The Hills Are Alive with Landscape Art: Photos
Using both high-tech and low-tech strategies, artists transform landscapes into works of art.
Sometimes referred to as earth art or earthworks, land art is a movement that started in the 1960s in which large-scale sculptures were created from the landscape itself. To achieve their designs, artists working in this area often use multiple, overlapping disciplines of science and technology -- from architecture to crop sciences to landscape engineering. Above, a figurative earth sculpture of Sultan the Pony at Penallta Parc in Wales.
Kansas landscape artist
recently completed this rendition of Vincent Van Gogh's painting "Olive Trees." Commissioned by the Minneapolis Institute of Arts, it covers 1.2 acres near the Minneapolis-St. Paul International Airport and is designed to be viewed by passengers in incoming airliners.
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Herd has created works all over the planet, including this three-acre piece in Sao Paulo, "Young Woman of Brazil," part of a larger initiative to raise awareness on poverty issues in the country. The artist is currently
through Indiegogo to finish the piece.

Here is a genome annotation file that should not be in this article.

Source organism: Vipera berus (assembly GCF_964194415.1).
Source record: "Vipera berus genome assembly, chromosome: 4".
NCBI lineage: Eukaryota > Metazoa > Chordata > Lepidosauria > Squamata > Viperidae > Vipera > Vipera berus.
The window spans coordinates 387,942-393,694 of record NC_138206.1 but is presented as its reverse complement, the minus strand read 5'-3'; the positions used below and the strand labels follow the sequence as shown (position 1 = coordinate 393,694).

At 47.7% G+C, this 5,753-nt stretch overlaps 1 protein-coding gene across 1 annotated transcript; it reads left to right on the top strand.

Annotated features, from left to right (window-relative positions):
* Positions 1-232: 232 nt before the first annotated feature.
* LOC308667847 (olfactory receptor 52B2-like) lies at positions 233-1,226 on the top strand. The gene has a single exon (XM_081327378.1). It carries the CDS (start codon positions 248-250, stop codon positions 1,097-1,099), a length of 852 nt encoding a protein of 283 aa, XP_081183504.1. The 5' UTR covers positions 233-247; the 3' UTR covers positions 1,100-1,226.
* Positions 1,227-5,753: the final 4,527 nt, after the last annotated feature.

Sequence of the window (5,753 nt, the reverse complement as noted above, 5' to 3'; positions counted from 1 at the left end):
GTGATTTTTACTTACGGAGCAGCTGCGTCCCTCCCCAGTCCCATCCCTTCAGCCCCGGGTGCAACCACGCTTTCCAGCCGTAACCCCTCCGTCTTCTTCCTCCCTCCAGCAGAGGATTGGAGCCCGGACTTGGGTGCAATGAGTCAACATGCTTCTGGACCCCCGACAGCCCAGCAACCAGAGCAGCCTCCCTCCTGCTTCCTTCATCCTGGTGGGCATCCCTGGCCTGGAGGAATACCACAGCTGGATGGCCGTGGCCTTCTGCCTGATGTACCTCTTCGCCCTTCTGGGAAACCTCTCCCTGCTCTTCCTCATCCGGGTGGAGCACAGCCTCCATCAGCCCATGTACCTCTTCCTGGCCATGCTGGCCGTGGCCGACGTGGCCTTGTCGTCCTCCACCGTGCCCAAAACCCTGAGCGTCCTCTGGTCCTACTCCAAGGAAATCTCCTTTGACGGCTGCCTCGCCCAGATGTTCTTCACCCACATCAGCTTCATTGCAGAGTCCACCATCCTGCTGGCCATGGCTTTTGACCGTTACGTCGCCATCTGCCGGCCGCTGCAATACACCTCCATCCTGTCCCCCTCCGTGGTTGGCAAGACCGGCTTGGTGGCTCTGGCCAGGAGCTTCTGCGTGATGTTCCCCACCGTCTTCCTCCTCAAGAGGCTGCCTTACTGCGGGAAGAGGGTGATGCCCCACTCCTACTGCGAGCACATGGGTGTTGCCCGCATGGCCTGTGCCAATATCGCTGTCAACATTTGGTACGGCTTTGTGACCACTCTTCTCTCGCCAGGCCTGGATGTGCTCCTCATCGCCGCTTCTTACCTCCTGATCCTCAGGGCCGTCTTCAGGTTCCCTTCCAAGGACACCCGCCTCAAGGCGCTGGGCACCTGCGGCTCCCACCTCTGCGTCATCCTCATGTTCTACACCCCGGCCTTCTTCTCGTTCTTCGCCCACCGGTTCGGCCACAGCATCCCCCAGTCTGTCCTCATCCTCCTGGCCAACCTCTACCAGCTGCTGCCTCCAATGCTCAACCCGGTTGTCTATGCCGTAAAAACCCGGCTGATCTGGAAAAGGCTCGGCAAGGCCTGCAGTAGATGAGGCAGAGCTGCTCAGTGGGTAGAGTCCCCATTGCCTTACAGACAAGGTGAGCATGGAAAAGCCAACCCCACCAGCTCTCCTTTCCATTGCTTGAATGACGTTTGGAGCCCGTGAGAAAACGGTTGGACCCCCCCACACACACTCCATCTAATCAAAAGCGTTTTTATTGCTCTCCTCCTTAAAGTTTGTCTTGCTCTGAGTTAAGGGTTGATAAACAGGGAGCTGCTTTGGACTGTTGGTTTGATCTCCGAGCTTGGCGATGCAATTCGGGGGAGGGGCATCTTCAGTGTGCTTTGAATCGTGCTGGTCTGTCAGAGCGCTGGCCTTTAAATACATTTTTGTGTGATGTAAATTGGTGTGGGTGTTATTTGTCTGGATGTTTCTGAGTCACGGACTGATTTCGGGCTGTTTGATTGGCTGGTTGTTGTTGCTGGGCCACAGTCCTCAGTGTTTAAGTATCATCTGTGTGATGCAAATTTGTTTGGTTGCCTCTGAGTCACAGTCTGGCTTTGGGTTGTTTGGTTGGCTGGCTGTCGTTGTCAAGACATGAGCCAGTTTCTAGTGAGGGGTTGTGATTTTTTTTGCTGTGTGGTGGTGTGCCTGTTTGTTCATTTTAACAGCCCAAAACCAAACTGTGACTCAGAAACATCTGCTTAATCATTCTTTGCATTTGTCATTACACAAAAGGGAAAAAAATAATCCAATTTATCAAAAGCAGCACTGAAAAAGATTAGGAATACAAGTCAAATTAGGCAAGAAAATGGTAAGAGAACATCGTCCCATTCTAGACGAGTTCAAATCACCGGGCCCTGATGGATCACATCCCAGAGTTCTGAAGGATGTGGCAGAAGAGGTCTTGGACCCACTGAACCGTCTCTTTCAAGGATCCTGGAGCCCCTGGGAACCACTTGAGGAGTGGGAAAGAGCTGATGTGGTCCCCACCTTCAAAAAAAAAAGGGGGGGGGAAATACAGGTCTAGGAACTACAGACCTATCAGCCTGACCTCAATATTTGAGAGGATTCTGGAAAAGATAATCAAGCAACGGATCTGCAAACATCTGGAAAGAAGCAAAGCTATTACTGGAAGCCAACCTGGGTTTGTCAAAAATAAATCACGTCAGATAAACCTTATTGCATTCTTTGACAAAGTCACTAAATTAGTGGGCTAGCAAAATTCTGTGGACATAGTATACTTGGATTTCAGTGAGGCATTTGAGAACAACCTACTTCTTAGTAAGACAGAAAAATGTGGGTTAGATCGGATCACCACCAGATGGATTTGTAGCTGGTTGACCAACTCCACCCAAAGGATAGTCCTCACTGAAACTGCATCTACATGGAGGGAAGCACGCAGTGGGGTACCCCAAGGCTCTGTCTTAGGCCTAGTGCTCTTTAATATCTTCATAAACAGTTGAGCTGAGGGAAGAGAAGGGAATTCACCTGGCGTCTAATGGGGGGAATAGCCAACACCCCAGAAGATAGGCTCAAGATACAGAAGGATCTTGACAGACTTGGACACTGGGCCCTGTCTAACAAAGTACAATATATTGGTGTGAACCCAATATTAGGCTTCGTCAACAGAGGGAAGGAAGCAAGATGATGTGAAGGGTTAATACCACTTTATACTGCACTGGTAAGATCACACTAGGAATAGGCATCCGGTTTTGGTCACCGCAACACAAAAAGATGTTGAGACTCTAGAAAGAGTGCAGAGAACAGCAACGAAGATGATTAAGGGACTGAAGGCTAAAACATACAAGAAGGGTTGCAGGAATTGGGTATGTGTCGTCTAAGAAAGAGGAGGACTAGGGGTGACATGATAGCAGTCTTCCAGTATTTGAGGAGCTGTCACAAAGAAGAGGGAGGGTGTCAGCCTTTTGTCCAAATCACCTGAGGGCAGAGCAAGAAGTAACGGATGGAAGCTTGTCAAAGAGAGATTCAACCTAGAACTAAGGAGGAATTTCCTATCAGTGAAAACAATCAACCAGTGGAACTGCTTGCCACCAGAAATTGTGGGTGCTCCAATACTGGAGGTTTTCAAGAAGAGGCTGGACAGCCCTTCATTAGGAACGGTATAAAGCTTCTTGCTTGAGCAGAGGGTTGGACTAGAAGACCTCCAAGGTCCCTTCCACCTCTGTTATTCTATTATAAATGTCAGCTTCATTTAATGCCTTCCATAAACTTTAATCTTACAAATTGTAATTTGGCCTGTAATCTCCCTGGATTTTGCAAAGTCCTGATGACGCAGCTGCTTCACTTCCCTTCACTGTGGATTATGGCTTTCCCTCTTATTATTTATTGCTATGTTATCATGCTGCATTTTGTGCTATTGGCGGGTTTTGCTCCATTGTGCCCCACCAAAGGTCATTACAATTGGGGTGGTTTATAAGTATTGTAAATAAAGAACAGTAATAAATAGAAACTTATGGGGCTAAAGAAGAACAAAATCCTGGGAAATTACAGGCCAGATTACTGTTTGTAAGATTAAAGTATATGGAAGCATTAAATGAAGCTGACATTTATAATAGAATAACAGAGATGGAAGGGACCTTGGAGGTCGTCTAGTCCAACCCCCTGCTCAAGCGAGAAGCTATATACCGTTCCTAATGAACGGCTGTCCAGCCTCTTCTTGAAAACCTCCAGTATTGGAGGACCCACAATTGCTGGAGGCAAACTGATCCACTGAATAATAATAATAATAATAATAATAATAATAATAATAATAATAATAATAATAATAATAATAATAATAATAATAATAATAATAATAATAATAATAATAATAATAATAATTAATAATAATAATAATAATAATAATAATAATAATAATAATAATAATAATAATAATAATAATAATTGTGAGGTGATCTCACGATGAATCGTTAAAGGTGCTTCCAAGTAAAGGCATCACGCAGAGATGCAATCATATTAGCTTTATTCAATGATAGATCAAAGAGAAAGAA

In 1979, artist James Turrell acquired the land around the three-mile-wide volcanic cone known as Roden Crater in Arizona. This satellite photo shows his ongoing land art project, which involves turning the inner cone of the crater into a giant naked-eye observatory.
The Desert Breath, located in Egypt near the Red Sea coast, is made from a spiraling series of earthwork cones. The above-ground cones were created with sand from the depressed cones dug into the surface. The piece covers an area of about 25 acres.
Created by artist Robert Smithson in 1970, Spiral Jetty is a 1,500-foot long art work that extends toward -- and occasionally into -- the Great Salt Lake in Utah. Depending on water levels, the sculpture is sometimes partially or totally submerged under the lake waters.
Part of a planned series of artificial islands off the coast of Dubai, Palm Jumeirah is shaped to resemble a palm tree and was created by moving more than 7 million tons of rock. Designed as an exclusive enclave for the wealthy, the controversial project crosses elements of land art with blunt commercial development.
Depending on how you define your terms, land art has potentially been around for thousands of years. The famous Nazca Lines in southern Peru are ancient geoglyphs created between 500 BC and 500 AD. Hundreds of individual figures were created by removing surface rocks and pebbles to expose the ground underneath.
Crop circles used to be the domain of hoaxers and alien conspiracy theorists, but in recent years they've become a kind of subset of land art for legitimate artists and groups. Hundreds of creative designs pop up annually around the world, like this 2007 collaborative effort in Switzerland. Crop circles are typically created by flattening crops using wooden boards and lengths of rope extended from a designated anchor point. GET MORE:
Certain kinds of land art aren't meant to last. Artist
community-based Snow Drawings series involves recruiting local volunteers to transform freshly fallen snow into temporary artworks by way of snowshoes and some very long, very specific strolls through the snow.